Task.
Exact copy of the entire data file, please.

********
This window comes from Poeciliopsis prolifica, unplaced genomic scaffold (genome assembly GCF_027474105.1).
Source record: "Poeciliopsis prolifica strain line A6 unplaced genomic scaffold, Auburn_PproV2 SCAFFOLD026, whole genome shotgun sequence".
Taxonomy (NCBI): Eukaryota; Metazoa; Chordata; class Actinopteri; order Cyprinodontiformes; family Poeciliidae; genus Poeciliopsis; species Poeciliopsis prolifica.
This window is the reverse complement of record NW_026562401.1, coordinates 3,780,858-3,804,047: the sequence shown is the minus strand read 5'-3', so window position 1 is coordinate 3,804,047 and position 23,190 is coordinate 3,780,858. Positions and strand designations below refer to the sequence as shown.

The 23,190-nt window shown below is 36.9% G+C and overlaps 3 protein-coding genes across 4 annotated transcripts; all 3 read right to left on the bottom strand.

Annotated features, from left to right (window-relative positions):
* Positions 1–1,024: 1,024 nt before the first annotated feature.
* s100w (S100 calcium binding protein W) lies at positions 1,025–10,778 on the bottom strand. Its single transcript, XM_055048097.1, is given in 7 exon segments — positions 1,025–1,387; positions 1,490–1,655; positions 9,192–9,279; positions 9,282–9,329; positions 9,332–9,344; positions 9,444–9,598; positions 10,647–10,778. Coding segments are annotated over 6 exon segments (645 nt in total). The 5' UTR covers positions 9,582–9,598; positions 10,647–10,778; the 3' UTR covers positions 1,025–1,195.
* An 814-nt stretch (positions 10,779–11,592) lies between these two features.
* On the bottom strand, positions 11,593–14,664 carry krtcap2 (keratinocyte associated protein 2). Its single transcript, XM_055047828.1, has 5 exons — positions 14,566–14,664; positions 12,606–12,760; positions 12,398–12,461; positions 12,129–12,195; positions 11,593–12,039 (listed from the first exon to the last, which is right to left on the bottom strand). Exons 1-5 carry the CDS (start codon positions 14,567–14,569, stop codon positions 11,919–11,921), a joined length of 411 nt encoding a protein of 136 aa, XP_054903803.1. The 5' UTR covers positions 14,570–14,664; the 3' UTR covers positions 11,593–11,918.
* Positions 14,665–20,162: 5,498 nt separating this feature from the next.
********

This window comes from Poeciliopsis prolifica, unplaced genomic scaffold (genome assembly GCF_027474105.1).
Source record: "Poeciliopsis prolifica strain line A6 unplaced genomic scaffold, Auburn_PproV2 SCAFFOLD026, whole genome shotgun sequence".
Taxonomy (NCBI): Eukaryota; Metazoa; Chordata; class Actinopteri; order Cyprinodontiformes; family Poeciliidae; genus Poeciliopsis; species Poeciliopsis prolifica.
This window is the reverse complement of record NW_026562401.1, coordinates 3,780,858-3,804,047: the sequence shown is the minus strand read 5'-3', so window position 1 is coordinate 3,804,047 and position 23,190 is coordinate 3,780,858. Positions and strand designations below refer to the sequence as shown.

The 23,190-nt window shown below is 36.9% G+C and overlaps 3 protein-coding genes across 4 annotated transcripts; all 3 read right to left on the bottom strand.

Annotated features, from left to right (window-relative positions):
* Positions 1–1,024: 1,024 nt before the first annotated feature.
* s100w (S100 calcium binding protein W) lies at positions 1,025–10,778 on the bottom strand. Its single transcript, XM_055048097.1, is given in 7 exon segments — positions 1,025–1,387; positions 1,490–1,655; positions 9,192–9,279; positions 9,282–9,329; positions 9,332–9,344; positions 9,444–9,598; positions 10,647–10,778. Coding segments are annotated over 6 exon segments (645 nt in total). The 5' UTR covers positions 9,582–9,598; positions 10,647–10,778; the 3' UTR covers positions 1,025–1,195.
* An 814-nt stretch (positions 10,779–11,592) lies between these two features.
* On the bottom strand, positions 11,593–14,664 carry krtcap2 (keratinocyte associated protein 2). Its single transcript, XM_055047828.1, has 5 exons — positions 14,566–14,664; positions 12,606–12,760; positions 12,398–12,461; positions 12,129–12,195; positions 11,593–12,039 (listed from the first exon to the last, which is right to left on the bottom strand). Exons 1-5 carry the CDS (start codon positions 14,567–14,569, stop codon positions 11,919–11,921), a joined length of 411 nt encoding a protein of 136 aa, XP_054903803.1. The 5' UTR covers positions 14,570–14,664; the 3' UTR covers positions 11,593–11,918.
* Positions 14,665–20,162: 5,498 nt separating this feature from the next.